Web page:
Hallucinations are a common – and frightening - symptom of Parkinson’s disease. Between 20-40 percent of people with Parkinson’s – including members of MyParkinsonsTeam - experience hallucinations.
Members report visions of bugs crawling on their skin, shadows or people lurking in the background, vivid nightmares, hearing intruders in their homes, and much more.
“I started seeing hair and dust balls everywhere, even in food I was cooking,” said one member of MyParkinsonsTeam. Another member “zoned out for 30 minutes at dinner with my wife, telling her all types of crazy stuff. It felt as if I left my body and re-entered it like a spirit, knowing I was gone but not where and how long I was gone.”
Parkinson’s hallucinations are often referred to as psychosis. Psychosis can include severe confusion, seeing or hearing things (hallucinations), believing things that are not true (delusions), or reactions to medication (delirium). Dementia, another form of psychosis, can occur as Parkinson’s disease progresses.
Parkinson’s Hallucinations: Managing Medications
Among MyParkinsonsTeam members, medication-related hallucinations are among the most frequently reported type of psychosis.
“My husband’s neurologist thinks the [anti-psychotic drug] Nuplazid (Pimavanserin) caused his hallucinations. After discontinuing the medication, he’s nearly hallucination-free, no longer confused, his balance has returned, and his ability to do his PD exercises is way up (he's stronger),” shared one woman on MyParkinsonsTeam. Added another member, “Ever since my father-in-law stopped Nuplazid, he’s a brand-new man!”
Some members, however, say the drug has helped them recover from psychosis. “Nuplazid brought my husband 100 percent back to us,” shared one woman.
Seroquel (Quetiapine), another frequently prescribed antipsychotic drug, gets mixed member reviews, too. Some say it has been a “game-changer,” and “all hallucinations have gone away.” Others reported “bad reactions” and “increased hallucinations.”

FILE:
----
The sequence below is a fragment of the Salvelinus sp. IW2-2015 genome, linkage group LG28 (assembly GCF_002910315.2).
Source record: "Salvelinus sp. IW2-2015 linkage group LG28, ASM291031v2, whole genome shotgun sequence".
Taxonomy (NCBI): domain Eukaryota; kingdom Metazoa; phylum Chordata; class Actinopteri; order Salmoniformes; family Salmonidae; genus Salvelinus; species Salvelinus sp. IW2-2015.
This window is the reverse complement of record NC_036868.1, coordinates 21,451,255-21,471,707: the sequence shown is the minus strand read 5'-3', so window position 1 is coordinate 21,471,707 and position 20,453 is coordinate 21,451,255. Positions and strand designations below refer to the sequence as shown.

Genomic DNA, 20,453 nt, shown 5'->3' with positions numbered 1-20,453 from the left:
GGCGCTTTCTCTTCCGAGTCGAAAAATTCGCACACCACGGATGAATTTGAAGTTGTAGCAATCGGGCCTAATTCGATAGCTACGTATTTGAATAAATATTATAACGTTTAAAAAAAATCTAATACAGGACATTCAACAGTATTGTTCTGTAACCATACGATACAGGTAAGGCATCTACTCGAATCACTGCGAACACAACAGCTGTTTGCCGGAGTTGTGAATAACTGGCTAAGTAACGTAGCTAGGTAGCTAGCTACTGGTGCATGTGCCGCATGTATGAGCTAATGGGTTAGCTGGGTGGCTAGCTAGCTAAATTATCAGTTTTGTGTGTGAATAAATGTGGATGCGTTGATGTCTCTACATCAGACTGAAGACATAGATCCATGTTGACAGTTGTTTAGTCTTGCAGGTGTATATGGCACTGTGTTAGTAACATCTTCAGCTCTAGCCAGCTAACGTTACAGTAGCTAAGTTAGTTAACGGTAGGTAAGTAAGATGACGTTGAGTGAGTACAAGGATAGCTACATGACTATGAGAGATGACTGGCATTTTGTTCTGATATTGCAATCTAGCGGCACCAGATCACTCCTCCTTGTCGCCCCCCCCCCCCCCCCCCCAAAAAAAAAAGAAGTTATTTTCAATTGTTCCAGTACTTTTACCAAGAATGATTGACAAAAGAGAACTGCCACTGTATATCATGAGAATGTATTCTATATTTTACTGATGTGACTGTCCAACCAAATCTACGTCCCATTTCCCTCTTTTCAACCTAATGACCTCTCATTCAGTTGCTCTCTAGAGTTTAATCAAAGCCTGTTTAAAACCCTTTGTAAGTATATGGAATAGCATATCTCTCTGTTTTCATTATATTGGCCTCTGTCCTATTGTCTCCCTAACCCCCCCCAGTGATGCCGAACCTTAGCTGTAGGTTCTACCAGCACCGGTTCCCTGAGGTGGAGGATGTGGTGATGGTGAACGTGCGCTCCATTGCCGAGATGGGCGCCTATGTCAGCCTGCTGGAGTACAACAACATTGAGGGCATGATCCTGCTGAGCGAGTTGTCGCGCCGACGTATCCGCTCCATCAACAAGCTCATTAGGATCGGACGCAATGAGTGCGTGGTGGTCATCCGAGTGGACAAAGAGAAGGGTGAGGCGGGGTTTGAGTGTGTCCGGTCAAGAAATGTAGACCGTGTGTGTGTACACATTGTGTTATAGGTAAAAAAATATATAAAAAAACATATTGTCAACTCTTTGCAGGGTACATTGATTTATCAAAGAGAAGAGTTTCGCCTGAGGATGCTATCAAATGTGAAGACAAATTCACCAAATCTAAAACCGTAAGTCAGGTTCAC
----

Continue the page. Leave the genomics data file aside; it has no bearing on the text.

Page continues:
The supplement melatonin has helped several members soothe nocturnal psychosis. “I used to have very vivid nightmares and thrashing around,” shared one man.
Always consult with your doctor before starting, stopping, or switching medications or trying natural supplements.
Parkinson’s Hallucinations: Managing Behavior
Learning how to handle – and live with - psychotic episodes is not easy for members of MyParkinsonsTeam.
“I've swung a fist at the grim reaper twice at night and wound up on the floor both times,” said one member. Another admitted, “When I got techno-colored nightmares, I’d scream and hit my wife.”
Caregivers express anguish over their loved ones’ distrust, anger, and jealousy, which can accompany hallucinations. “The despair I sometimes feel is bottomless,” said one member, echoing the sentiments of others.
“My husband has hours-long tirades about how I’m unfaithful and conspiring to take his money. He becomes verbally abusive and ends up telling me he hates me and wants a divorce,” explained one concerned wife on MyParkinsonsTeam. Another member said, “After a long and happy marriage with full faith and trust in each other, this is so hard for both of us. His delusions and paranoia are his reality.”
Behavioral techniques helped one member show her husband that his hallucinations were not real. She asked him to “close his eyes and reopen them, remember to wait before reacting,” and physically try to touch the person or object he “sees,” she explained.
Another woman learned not to argue or contradict someone having a psychotic episode. “I usually just listen to my husband and tell him I'm not going to argue (because nothing I say will stop his ranting),” she explained.
Parkinson’s Hallucinations: Getting Support
Connecting with a community such as MyParkinsonsTeam can provide much-needed support for people with Parkinson’s and their caregivers.
One grateful member wrote, “I also have hallucinations but I’m at the very beginning of this horrible disease. I thought no one here was the same as me, and now I see there are many. I’m getting a great deal of support.”
“I’ve read so many comments on hallucinations and it’s very helpful to see how others are dealing with it,” shared a caregiver on MyParkinsonsTeam.
On MyParkinsonsTeam, the social network and online support group for those living with Parkinson’s Disease, members talk about a range of personal experiences including managing hallucinations.
Here are some questions-and-answers about managing hallucinations:
Here are some conversations about managing hallucinations:
Can you relate? Have another topic you'd like to discuss or explore? Go to MyParkinsonsTeam today and start the conversation. You'll be surprised how many others share similar stories.
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